1. IIT entrance is a low-scoring exam, but 12th boards is a high-scoring one. Thus it is possible to get a rank in the top 500 in IIT even after completely ignoring the 10-20% of the syllabus that you most dislike. However, ignoring such a substantial portion of the syllabus will bring your performance to a very average level in 12th boards.
  2. Most questions asked in the IIT entrance are conceptual in nature and require a very high level of understanding of the syllabus. There are a few similar questions asked in 12th boards as well, but most other questions require you to reproduce certain points that you memorised from your text book.

Thus the following general guidelines work well in order to handle both exams properly. If you like a certain topic, understand it really well. Read it from different good quality books and solve several challenging problems from that topic. The aim should be to reach a level where you can answer almost all IIT-level questions that can be asked from that area. If you dislike a certain topic, do not spend too much energy on mastering it. Just “get acquainted” with it in the first round and leave it aside until the month or so before your school exams. In this one month, you will be fairly comfortable with the topics you have already mastered. All you will need to do is to identify the kinds of questions where you need to memorize points and memorize them before the exam. For the topics you didn’t like in the first round of preparation, do only what’s required for getting a good score in your school exam. This way, in the end, you will have mastered a significant portion of the syllabus, which is good enough for securing a good rank for IIT and you will have enough understanding for all the topics required to get a good score in your board exams.

The strategy above works only if there’s a significant portion of the syllabus that you genuinely like. If you hate most of the syllabus, then that’s a much bigger problem and needs to be addressed before anything else. This either means that you were never exposed to the exciting aspects of Physics, Chemistry and Mathematics in your school or anywhere else, or it might just mean that engineering is not for you — you wouldn’t want to be stuck doing something you hate your entire life, would you?

Moreover, the above only provides general guidelines regarding the kinds of issues that arise during two of the most important years of a person’s life and the strategies used to handle those. There are of course, several intricacies and low level details involved that are way outside the scope of this article. Each student is different and there’s no generic solution that applies to all of them.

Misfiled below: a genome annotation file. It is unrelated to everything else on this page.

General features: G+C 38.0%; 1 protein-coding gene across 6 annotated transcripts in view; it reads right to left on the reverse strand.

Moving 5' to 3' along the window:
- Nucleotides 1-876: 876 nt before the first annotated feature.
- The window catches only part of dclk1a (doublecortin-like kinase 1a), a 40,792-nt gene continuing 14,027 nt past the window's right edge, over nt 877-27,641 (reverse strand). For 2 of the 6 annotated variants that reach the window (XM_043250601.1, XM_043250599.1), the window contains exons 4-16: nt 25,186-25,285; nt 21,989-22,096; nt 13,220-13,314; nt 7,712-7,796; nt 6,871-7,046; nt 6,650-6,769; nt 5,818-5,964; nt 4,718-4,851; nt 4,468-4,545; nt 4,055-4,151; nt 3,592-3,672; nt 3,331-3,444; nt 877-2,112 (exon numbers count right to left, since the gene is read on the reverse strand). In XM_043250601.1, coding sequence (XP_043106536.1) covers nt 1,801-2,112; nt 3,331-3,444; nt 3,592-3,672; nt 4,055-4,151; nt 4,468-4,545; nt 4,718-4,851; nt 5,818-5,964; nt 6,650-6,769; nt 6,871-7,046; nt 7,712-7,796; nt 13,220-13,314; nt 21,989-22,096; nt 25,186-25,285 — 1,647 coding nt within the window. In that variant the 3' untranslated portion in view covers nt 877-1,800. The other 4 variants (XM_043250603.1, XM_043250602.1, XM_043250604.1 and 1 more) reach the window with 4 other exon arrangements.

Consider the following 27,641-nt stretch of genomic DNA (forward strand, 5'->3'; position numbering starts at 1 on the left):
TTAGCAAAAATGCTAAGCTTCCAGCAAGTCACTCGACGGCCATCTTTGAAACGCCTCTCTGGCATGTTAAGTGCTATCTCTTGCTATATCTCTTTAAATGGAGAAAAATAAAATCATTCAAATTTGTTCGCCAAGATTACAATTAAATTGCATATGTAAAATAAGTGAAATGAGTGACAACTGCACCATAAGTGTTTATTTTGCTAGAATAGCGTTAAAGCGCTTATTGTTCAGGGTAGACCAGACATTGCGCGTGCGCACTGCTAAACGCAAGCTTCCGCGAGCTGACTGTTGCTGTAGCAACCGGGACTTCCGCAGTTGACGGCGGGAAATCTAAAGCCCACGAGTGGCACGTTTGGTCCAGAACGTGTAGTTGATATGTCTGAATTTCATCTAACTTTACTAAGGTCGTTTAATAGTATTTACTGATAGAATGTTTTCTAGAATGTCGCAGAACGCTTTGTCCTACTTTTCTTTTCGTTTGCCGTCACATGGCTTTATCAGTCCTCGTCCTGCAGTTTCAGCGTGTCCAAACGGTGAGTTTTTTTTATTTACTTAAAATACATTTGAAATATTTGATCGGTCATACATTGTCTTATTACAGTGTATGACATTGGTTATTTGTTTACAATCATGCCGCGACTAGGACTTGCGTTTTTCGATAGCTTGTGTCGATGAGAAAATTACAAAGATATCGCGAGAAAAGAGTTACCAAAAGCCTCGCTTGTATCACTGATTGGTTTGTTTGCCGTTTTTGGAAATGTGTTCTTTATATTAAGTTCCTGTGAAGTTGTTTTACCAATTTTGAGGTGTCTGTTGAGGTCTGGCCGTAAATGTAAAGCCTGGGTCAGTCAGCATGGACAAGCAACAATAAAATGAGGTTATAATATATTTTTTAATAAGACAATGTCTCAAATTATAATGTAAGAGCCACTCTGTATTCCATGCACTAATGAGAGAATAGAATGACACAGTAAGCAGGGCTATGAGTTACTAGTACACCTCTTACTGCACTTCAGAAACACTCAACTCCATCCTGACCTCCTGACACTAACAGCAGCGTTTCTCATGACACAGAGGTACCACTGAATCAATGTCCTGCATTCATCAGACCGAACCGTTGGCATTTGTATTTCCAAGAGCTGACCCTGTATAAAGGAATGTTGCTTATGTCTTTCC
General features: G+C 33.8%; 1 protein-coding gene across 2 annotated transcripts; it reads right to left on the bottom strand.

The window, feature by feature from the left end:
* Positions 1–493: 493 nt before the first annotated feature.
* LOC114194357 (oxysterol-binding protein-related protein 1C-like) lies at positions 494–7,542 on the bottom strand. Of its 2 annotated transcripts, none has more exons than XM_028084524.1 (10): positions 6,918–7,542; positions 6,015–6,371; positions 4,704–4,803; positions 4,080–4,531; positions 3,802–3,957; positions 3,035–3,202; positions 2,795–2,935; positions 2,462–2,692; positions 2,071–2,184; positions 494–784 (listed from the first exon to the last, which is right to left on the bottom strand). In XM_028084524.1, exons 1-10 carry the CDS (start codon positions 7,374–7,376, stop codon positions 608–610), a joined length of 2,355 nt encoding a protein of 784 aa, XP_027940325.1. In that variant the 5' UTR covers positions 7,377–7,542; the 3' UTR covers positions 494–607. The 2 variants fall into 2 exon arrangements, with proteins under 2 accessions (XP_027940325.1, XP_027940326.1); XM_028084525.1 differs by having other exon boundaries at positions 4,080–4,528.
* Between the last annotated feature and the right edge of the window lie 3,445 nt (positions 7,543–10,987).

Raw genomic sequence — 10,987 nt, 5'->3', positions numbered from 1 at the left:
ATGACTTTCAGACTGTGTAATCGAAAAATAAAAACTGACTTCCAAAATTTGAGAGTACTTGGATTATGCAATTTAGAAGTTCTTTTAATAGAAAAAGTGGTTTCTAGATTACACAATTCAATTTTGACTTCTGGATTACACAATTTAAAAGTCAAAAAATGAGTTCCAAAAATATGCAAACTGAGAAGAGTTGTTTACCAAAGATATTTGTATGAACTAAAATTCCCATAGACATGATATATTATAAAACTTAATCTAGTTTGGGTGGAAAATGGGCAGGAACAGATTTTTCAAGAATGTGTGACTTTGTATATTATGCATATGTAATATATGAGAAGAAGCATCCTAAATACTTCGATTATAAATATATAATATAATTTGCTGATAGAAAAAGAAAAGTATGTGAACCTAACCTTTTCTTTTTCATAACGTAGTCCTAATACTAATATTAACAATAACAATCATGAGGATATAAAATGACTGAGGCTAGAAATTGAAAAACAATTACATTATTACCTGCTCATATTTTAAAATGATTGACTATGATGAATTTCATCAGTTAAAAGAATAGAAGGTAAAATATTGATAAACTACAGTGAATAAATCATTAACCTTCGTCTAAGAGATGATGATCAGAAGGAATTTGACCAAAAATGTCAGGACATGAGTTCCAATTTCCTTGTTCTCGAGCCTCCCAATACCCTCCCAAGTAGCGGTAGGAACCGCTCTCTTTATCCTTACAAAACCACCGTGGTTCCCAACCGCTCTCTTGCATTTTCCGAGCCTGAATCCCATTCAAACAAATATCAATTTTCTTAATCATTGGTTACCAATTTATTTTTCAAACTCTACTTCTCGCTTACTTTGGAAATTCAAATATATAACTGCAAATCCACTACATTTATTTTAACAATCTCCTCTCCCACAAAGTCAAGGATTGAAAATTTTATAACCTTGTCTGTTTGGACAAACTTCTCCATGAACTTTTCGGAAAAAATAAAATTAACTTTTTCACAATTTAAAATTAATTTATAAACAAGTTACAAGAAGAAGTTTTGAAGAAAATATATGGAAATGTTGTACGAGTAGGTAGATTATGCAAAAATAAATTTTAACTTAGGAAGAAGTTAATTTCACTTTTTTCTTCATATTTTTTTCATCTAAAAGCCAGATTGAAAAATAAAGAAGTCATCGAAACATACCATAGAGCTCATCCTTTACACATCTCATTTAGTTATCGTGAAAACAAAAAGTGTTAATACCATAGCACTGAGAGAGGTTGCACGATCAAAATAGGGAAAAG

Fortunately, we do offer a service called Personal Preparation Plan that provides a personalised guide and a preparation plan that takes care of all these issues for you or for your son/daughter. Sign up for our service and take control of your own career.

Wednesday, December 19th, 2012. Written by admin. No comments.

Don’t Leave Temperament Control Issues Unattended

The single reason that contributes most in failure to qualify for IIT for good students is poor temperament management. Some of the situations described here may look familiar to you. You make too many unintentional errors. You are suggested to be careful. You prepare hard but forget important points at crucial moments. You know things well but are too slow in applying them; perhaps you are not sure whether you are applying right or not. You get hold on the issue and suddenly lose concentration. Mind becomes either blank or starts wandering.

Sometimes you feel confident—JEE is well within your reach. Sometimes you feel just the opposite. Everyone else seems to have prepared better than you. You keep changing your strategy with every suggestion you receive from different sources.

The number of brilliant students sitting for IIT entrance is several times more than the number of students who qualify. What do you think is the differentiating factor? A person who ranks 2,000 might have a similar understanding of the subject matter as a person who ranks 10,000. One of the main differentiating factors is temperament management.